Birding Day

Boxing Day, Sunday, 26th December 2005

Fieldfares (but no starling, as shown here: we didn't see a starling all day) Redwing, another winter thrush that we haven't seen such a lot of this year A mistle thrush (a resident but feeding alongside the migrant thrushes) Crows, of course
Gadwall Goldeneye Goosander Greenfinch

tree sparrowsBOXING DAY means that it's a birding day with my friends David (from Cumbria) and John (from Plymouth). I don't often go out looking specifically for birds at any other time of year.


My dad used to go out after birds on Boxing Day, but he used to shoot them, at least he shot pheasants, partridge, wood pigeons, woodcock, mallard and hare, at Terrington, on the other side of York, not far from Helmsley and Castle Howard. Boxing Day was the big meeting of all the guns who contributed to the shoot. The gamekeeper at the time was Fred Green. I remember the smell of the gamy pheasants hanging from a hook on the shelves in the store room, the spatters of blood on the red-painted concrete floor. Terrington, which also boasted a bit of fishing on a small dam, provided the subject for one of my early attempts at writing a nature diary.

The Road to Anglers

After about 25 years of (non-lethal) Birding Boxing Days with my friends, this morning must be the best for species ticked off before we even get out of the car. This is thanks to a stubbly field goldcrestwe pass on the way which has attracted thirty or forty wintering thrushes and the opportunity we have to pull up on the lane that crosses an arm of Wintersett Reservoir, giving views through the hawthorn hedges of open water to our left and a reed-fringed backwater to our right, but the highlight is 15 or 20 tree sparrows crowded onto a bird table in front of our space in the car park at Anglers Country Park. Tree sparrow numbers have declined over the last ten years, so it's good to see so many here.

On our walk around Haw Park we get excellent views of goldcrests, in loose groups of about 4 or 5, alongside more numerous coal tits, making their way through the branches of conifers and birches. I realise after the views I had today that my previous sketch of a goldcrest, drawn from memory, was incorrect; there should be yellow stripe along the top of the head. The coal tit has a white stripe on its head like that. Memory plays strange tricks!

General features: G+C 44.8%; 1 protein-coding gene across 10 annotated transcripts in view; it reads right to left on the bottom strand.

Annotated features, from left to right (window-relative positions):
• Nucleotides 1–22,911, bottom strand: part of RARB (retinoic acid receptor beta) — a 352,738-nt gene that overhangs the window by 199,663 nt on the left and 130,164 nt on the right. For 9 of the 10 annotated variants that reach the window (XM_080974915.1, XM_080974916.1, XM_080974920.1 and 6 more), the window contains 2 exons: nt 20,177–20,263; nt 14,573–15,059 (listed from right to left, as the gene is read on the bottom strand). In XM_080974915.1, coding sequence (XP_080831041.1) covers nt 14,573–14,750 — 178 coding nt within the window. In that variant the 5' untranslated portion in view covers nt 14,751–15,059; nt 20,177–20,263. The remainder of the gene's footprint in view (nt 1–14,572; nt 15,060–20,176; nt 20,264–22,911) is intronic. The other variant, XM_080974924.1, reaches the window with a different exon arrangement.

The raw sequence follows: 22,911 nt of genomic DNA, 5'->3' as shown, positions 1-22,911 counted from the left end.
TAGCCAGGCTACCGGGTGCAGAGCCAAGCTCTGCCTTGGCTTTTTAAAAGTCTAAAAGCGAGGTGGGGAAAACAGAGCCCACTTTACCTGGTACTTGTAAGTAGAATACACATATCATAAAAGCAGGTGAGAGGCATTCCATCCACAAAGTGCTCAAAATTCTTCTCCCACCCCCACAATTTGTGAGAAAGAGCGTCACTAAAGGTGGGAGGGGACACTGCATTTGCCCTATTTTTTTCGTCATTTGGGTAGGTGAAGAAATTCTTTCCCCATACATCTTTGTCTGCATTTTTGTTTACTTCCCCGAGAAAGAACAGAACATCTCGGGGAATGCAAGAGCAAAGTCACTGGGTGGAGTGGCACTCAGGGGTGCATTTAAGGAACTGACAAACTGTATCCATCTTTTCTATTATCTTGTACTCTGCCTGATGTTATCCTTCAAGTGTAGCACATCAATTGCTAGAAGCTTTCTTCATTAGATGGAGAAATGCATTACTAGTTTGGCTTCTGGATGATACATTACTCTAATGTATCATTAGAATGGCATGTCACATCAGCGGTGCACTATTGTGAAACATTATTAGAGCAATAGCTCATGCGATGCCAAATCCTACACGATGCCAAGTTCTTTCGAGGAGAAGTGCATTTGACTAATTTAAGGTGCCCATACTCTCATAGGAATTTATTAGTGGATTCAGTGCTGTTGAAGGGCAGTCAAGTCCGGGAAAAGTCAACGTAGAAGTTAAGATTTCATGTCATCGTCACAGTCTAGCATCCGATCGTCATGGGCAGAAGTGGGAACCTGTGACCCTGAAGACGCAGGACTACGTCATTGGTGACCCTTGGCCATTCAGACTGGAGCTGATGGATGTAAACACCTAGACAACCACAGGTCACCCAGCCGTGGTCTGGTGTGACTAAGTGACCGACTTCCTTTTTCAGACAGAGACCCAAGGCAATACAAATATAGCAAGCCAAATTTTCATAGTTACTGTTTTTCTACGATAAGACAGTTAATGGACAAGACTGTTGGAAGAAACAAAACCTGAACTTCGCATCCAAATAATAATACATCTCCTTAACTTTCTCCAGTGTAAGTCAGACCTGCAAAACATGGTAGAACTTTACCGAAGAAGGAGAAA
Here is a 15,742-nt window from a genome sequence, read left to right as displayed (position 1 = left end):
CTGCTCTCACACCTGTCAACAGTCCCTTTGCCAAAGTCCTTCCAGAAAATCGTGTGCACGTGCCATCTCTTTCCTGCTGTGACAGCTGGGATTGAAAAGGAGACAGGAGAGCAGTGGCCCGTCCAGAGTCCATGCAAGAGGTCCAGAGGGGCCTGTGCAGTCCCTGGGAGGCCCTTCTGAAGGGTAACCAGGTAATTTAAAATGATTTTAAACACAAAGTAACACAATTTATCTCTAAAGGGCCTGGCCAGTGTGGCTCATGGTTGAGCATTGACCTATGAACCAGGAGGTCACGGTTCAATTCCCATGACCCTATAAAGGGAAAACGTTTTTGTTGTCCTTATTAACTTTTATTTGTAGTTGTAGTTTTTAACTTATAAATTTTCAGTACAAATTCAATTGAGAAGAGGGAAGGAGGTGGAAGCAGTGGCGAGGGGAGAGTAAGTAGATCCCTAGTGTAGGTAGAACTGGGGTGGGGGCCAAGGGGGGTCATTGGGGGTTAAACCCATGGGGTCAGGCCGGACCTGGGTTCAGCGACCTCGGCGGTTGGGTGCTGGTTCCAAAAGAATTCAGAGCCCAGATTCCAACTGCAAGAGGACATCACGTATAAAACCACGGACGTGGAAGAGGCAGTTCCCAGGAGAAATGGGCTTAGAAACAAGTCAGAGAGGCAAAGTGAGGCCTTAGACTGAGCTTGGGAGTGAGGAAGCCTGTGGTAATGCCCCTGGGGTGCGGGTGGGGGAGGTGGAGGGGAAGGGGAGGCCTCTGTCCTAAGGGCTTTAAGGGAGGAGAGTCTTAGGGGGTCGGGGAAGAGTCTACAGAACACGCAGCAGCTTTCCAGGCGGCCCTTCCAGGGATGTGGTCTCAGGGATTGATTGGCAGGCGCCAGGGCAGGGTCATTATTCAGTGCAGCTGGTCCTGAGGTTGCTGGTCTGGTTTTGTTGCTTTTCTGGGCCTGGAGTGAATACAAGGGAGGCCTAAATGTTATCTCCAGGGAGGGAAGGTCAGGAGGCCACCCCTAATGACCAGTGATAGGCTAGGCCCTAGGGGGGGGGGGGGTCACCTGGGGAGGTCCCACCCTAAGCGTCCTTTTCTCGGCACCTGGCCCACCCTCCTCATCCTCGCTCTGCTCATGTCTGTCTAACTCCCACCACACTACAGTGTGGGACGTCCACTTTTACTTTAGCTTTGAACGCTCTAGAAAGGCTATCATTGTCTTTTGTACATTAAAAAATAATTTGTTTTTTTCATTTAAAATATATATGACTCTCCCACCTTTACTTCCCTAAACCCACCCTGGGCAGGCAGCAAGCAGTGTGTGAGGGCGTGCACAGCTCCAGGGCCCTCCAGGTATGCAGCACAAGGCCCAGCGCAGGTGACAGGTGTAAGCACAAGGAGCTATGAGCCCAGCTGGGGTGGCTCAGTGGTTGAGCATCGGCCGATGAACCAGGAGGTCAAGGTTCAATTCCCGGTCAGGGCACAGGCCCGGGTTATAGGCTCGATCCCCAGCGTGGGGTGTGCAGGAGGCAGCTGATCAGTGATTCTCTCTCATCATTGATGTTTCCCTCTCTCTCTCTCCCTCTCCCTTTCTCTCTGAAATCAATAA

wood and meadow

4.10 p.m., Coxley Valley

Richard photographed by David'You haven't done much drawing this morning,' comments David (who took the photograph of me, right, on Christmas Eve).

No I haven't; I find that I don't draw much while out birdwatching, unless we end up in a hide for some time. Most of the time we're ambling along, checking out every duck and dunnock, at the pace of a leisurely supermarket stroll, while my natural rythym is either to be striding out, my mind in free-fall, experiencing the landscape unfolding as I walk or, in complete contrast, to stop and look, and look, and look; and, while it might be a bird I'm drawing, it might just as easily be a mossy boulder, a tree root or a patch of weedy turf.

But you can't say to your birding companions; 'Do you mind if we stop here for 45 minutes because I've just seen a particularly fascinating patch of weedy turf?'

But I agree with David that I have been remiss today, so, as has happened so many times in the past, when I realise that the daylight is fading, I get my watercolours together - the big box of White Nights Russian watercolours this time - and paint, in a few minutes, the sky, wood and meadow.


Boxing Day, Sunday, but there's a very regular train service; at least there is in Thornes Park, Wakefield. David's dad, Jeffrey Stubbs, is the driver of Ross, a miniature steam engine which he built himself; a half-size replica of a Welsh mountain railway narrow-gauge tank engine (at least that's what it looks like to me).

I love the smell of steam. It's amazing that an engine the size of an average fridge has the power pull along 3 or 4 bench-like trucks and 20 or 30 passengers. Most engineering these days is boxed-in; I like the way that form and function are so obvious in a steam engine.

RossWish they'd install a little restaurant car on the train.

'How many locomotives has your dad made?' I ask David.

'Twenty-two, but he started in his teens.'

David makes Solway Dory sailing canoes (see below). Next Page


Solway Dory

Richard Bell,